EMMA CAMPBELL: Well, one of the other organizers, Julie Morrissey, she arranges that we contact each other. And then I ask them to just decide on somewhere that they would feel comfortable. And when we meet, we quite often would have coffee first and have a chat. And I never ask anyone their story, but nine times out of 10 they want to share their story, I guess because they know that they’re talking to somebody who understands where they’re coming from and isn’t going to be from a place of judgment. And they’ve been from all different backgrounds, from medical consultants to teachers and retired women and stay-at-home moms, so it kind of spans the breadth of just different women in the country.
AMY GOODMAN: And this is for women who have had an abortion any time in their lives.
EMMA CAMPBELL: That’s right, any time. And sometimes it’s more than one, obviously, given the span of your reproductive years. So, it’s—every woman’s story is different, but everyone’s experience is definitely overshadowed by the stigma and shame, which is part of what we’re trying to remove with this project.
AMY GOODMAN: What do the polls show here? I mean, in the United States, the majority of even Catholics support choice, support abortion. What about here?
EMMA CAMPBELL: So, there have been a number of polls over the last few years. Amnesty has carried out a poll specifically in the south, and in the north, as well, so two different—in the two different jurisdictions, but they reflect each other, which is that across the board, across religion, across socioeconomic background, people—over 70 percent of people in Ireland, north and south, support abortion rights and support a change in the law. There is a tiny minority that supports the law as it is and wish to see women criminalized, but it’s less than 10 percent.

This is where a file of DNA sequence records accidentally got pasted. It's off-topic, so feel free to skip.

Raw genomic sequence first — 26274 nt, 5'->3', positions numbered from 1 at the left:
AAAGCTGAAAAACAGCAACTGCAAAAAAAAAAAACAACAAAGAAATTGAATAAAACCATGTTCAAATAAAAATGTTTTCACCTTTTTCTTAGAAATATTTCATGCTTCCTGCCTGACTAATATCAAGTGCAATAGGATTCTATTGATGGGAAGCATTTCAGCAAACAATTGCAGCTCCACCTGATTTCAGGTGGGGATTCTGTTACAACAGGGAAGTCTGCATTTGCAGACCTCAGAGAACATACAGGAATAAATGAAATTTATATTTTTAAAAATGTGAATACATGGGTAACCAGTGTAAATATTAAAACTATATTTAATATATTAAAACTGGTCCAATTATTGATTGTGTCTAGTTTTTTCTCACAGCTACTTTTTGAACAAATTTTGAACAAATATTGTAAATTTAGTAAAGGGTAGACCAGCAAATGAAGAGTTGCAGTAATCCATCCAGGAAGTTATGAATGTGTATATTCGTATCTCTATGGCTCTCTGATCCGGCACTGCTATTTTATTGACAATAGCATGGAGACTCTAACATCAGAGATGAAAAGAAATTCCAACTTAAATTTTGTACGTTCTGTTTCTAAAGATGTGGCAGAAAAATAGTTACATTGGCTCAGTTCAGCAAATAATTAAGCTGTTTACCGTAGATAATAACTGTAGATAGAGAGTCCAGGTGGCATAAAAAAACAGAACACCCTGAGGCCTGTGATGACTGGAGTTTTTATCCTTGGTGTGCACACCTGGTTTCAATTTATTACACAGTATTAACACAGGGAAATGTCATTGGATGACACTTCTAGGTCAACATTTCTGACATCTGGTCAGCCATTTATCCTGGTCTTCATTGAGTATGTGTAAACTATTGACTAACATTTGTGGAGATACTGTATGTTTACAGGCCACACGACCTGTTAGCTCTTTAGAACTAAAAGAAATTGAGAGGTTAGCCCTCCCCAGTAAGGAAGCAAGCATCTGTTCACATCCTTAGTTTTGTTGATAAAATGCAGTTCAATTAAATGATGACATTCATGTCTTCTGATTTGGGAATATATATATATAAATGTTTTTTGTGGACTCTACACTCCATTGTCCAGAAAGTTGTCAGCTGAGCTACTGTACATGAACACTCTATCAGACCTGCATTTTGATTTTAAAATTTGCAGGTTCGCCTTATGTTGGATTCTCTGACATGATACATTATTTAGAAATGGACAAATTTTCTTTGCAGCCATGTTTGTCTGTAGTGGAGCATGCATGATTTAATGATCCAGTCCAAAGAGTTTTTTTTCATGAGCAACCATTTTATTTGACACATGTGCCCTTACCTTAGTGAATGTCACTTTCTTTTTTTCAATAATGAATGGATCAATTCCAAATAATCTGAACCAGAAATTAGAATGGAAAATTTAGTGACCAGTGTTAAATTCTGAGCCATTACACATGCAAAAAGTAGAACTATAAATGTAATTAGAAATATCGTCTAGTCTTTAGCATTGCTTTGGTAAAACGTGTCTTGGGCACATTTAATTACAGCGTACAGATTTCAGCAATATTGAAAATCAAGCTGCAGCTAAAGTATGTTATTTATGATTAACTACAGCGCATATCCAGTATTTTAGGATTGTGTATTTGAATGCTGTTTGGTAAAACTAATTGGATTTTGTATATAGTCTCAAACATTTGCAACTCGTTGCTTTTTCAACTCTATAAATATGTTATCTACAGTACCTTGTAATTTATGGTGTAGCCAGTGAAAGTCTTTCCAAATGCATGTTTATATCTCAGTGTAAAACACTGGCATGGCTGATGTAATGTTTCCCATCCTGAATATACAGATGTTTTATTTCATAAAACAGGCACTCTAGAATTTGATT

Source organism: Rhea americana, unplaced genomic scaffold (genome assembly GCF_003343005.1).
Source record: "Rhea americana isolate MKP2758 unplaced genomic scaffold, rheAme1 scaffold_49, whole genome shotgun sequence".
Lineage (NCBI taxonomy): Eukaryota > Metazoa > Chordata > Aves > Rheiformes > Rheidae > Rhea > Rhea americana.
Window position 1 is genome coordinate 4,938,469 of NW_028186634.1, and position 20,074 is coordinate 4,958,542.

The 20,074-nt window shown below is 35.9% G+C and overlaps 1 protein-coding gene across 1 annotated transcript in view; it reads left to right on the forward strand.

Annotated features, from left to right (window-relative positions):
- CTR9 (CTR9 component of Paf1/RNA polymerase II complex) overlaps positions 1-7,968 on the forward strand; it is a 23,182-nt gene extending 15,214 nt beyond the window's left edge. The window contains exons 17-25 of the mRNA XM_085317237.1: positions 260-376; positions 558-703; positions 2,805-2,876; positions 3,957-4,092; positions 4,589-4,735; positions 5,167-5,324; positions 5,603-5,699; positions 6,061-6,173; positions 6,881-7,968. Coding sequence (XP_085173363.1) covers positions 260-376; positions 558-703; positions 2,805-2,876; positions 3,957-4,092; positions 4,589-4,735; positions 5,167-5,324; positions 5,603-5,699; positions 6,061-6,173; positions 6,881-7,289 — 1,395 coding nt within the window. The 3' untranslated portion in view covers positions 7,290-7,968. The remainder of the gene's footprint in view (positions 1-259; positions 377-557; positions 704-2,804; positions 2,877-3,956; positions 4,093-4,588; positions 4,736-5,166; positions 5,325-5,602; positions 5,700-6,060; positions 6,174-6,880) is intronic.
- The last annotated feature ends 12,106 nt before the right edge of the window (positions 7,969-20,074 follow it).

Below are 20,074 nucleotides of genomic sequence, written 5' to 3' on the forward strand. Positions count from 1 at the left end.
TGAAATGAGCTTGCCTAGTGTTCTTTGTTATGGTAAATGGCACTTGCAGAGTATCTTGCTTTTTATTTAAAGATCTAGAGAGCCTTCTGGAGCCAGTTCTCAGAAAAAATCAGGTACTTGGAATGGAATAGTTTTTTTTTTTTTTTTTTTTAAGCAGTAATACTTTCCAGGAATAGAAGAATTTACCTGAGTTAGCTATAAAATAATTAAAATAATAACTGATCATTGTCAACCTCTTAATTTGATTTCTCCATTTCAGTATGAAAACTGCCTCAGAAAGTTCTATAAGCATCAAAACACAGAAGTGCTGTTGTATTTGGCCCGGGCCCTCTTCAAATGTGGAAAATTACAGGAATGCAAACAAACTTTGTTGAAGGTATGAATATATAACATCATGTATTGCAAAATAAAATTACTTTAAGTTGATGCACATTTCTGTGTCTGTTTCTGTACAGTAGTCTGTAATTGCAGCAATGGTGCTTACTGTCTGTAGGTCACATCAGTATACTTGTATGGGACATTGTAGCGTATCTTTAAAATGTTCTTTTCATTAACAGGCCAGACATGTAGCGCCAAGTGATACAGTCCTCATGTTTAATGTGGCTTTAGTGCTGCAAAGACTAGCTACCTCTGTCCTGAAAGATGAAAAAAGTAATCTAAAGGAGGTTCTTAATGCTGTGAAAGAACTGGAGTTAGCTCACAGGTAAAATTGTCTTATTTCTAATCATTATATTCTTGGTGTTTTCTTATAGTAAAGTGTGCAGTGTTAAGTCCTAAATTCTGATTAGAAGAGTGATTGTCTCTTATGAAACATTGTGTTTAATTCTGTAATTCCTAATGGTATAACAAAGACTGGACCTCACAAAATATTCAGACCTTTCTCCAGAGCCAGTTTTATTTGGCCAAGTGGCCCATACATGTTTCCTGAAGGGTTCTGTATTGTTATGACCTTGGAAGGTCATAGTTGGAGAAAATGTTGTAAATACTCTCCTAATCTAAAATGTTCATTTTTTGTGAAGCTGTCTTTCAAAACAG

AMY GOODMAN: The United Nations has called Ireland’s abortion laws cruel and inhumane, calling for a change in the law.
EMMA CAMPBELL: We would agree. And with my other hat on, as part of Alliance for Choice, we’ve made submissions to the—to CEDAW, which is the Committee on Ending Discrimination and Violence Against Women, as part of the U.N. We’ve made submissions to the U.N. committees on the child, on disabilities and on the rights to sexual freedoms. And in each instance, the response that we’ve had from the U.N. is that they agree with us that there are definitely human rights that are being breached, a lot especially around Article 8, Article 13 and Article 14, and that really, unless the punishments here are removed, so the criminal punishments are removed, that there’s no way that you can say that women’s rights are being properly upheld.
AMY GOODMAN: How many women have been charged?
EMMA CAMPBELL: We don’t know, but we know that the amount of women that are waiting to get a judgment in court is currently about six. So, people only started being arrested once the popularity of the online pills became wider, wider public knowledge, yeah.
AMY GOODMAN: You talked about the DUP. How about Sinn Féin? What’s its position on abortion?